Wednesday, November 12, 2008
Evan in Baseball Heaven
RT Staff Note: Today is the first day to sign a national letter of intent. Congrats to those that worked hard to get to this point. We will post our list shortly. To see how big of an impact college can have, the following is a story from the Long Beach Press Telegram. One important paragraph from this article states,'Longoria's win also underscores Major League Baseball's growing affection for ready-made college baseball stars. Of the last 14 rookie of the year winners dating back to 2002, 12 were collegiate products.' This is significant folks.
Not every player is an Evan Longoria, but college ball players are raising the eyebrows of Major Leagues scouts. We observed a college scrimmage last weekend and their were 10 scouts in attendance. All of you 2009 graduates...you will be entering college at the right time. Work harder than ever, because in the years ahead, the stakes for college baseball players will be raised a few notches.
Former Dirtbag star named AL Rookie of the Year and takes all 28 first-place votes.
By Bob Keisser, Staff Writer
Article Launched: 11/10/2008 10:28:55 PM PST
The one person Evan Longoria depended on most for tips during his transition from college to pro baseball was his former Long Beach State teammate Troy Tulowitzki.
So there's a small slice of irony that Longoria would go his mentor one better Monday when the third baseman won the American League Rookie of the Year award. The former Dirtbag and St. John Bosco product led the Tampa Bay Rays to their first-ever World Series and received all 28 first-place votes, making him the first unanimous winner since 1997.
More irony: The winner in 1997 was another Bosco Braves star, Nomar Garciaparra, the current Dodger who was a unanimous choice when he was with the Boston Red Sox.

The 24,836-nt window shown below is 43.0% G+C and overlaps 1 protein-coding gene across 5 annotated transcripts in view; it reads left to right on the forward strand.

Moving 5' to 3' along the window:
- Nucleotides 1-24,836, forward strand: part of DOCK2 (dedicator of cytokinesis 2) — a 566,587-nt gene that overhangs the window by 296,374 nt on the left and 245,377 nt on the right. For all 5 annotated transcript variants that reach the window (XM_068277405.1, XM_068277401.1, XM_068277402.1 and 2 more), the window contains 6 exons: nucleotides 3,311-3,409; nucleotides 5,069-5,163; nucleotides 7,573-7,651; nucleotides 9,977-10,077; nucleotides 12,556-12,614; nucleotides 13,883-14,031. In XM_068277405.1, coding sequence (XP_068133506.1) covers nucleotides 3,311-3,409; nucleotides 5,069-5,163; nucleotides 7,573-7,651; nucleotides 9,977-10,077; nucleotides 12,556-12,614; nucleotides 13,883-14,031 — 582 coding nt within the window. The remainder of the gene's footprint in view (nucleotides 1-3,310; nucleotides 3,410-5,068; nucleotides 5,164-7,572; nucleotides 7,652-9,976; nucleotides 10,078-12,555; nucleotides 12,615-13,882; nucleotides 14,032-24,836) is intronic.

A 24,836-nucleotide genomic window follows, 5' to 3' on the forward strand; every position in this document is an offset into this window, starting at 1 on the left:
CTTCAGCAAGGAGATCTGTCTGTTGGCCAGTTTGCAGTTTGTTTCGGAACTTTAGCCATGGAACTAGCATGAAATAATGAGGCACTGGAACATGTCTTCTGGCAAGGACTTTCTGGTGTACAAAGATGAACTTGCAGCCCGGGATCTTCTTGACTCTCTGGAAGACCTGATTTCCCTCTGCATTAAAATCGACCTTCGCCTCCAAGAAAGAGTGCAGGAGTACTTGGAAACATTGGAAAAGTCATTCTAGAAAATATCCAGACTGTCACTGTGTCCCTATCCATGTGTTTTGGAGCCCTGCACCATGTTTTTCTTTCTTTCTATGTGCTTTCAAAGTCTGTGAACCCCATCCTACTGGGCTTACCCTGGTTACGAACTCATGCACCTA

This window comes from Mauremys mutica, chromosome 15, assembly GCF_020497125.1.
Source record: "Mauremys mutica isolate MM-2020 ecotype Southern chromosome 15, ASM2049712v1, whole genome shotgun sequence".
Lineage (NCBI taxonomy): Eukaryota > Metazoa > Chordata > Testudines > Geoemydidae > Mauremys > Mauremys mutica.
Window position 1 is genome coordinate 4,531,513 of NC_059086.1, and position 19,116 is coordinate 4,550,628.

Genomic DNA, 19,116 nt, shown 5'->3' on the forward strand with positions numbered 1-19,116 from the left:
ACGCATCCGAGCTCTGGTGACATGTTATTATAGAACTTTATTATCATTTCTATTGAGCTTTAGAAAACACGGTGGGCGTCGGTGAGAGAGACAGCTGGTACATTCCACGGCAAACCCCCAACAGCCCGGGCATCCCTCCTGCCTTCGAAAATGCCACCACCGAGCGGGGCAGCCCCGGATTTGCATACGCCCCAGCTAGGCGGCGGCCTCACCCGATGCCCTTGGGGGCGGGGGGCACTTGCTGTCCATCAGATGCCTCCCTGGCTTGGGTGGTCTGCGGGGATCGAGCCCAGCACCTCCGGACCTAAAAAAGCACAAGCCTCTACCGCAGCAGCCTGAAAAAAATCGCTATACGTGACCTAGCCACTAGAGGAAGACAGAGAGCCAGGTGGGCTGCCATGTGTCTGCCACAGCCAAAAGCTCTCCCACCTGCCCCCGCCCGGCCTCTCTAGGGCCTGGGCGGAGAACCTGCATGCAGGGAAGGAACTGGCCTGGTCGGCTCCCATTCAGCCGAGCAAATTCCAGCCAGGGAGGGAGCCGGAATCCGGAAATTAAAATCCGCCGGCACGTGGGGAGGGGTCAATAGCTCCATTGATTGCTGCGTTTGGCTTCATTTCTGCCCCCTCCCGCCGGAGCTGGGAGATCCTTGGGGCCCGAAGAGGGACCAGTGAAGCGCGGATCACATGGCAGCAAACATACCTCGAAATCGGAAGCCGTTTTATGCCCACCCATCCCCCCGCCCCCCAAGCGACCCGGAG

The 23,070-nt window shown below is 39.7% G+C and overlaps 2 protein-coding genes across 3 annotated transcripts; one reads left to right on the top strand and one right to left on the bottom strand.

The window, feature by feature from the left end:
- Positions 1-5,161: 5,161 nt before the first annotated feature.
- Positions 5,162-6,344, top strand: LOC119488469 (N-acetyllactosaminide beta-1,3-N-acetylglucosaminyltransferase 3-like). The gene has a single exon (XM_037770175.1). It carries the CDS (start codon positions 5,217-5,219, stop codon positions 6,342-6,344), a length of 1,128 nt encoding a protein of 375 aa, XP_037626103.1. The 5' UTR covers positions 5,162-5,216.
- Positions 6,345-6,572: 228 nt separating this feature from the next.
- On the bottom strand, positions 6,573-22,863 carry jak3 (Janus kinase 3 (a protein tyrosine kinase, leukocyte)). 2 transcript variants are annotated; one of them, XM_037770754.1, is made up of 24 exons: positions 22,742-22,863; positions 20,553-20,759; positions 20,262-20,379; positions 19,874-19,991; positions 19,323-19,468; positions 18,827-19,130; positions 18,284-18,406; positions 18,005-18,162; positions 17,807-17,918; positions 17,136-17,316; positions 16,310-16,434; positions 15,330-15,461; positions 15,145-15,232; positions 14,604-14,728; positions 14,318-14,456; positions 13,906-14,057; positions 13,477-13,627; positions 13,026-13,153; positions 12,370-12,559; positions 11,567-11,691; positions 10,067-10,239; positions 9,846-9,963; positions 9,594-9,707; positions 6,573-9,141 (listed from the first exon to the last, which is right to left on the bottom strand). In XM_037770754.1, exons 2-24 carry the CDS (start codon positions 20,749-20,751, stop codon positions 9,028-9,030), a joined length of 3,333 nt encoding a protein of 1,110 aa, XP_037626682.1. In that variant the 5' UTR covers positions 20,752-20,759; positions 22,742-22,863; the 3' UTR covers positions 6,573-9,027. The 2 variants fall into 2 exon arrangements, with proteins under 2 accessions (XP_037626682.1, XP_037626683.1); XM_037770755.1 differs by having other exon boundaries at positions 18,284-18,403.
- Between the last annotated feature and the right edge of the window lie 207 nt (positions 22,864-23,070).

Tulowitzki finished second in balloting for the NL award last season, barely losing to Milwaukee's Ryan Braun. Longoria is the second Dirtbag to win the AL rookie award; Bobby Crosby won it in 2004. He also is the third Dirtbag to claim a major award, joining Crosby and 2000 AL MVP Jason Giambi.
"I'd be lying if I said I expected to be in this situation when I was a kid," Longoria said Monday. "There were times when I struggled when I played in high school and even college baseball.
"But like any kid who loves baseball, it's something you dream about, and this feels like a dream come true. It's such a special thing, to be unanimous, that it's hard to put into words. I appreciate every vote, especially since I didn't start the year in the majors."
23, was the Rays' first-round pick and third pick overall in 2006. He had a sensational first pro season in 2007, hitting well at three different levels. He was sent to the minors before the start of the 2008 season but was called up two weeks later and never looked back.
He hit .272 with 27 home runs and 85 RBIs despite missing five weeks with a broken wrist.
Longoria hit .353 with 11 home runs and 43 RBIs as the Dirtbags' junior leader in 2006. He said playing alongside Tulowitzki in 2005 as a sophomore was a key part of his development.
"I haven't had much time to talk to many people (from his local days)," he said. "I've had texts with Tulo, Coach (Mike) Weathers, (assistant) T.J. Bruce. I spoke with Tim McDonald, my hitting coach in 2006. The lady who cuts my hair is the wife of my former high school baseball coach, so I've sent some messages back.
"The important people at Long Beach were Troy, Coach Weathers and (sports psychologist) Ken Ravizza with all he taught me about the mental side of baseball. Troy, just talking to him seeing how he went through the whole process last year was such a big help."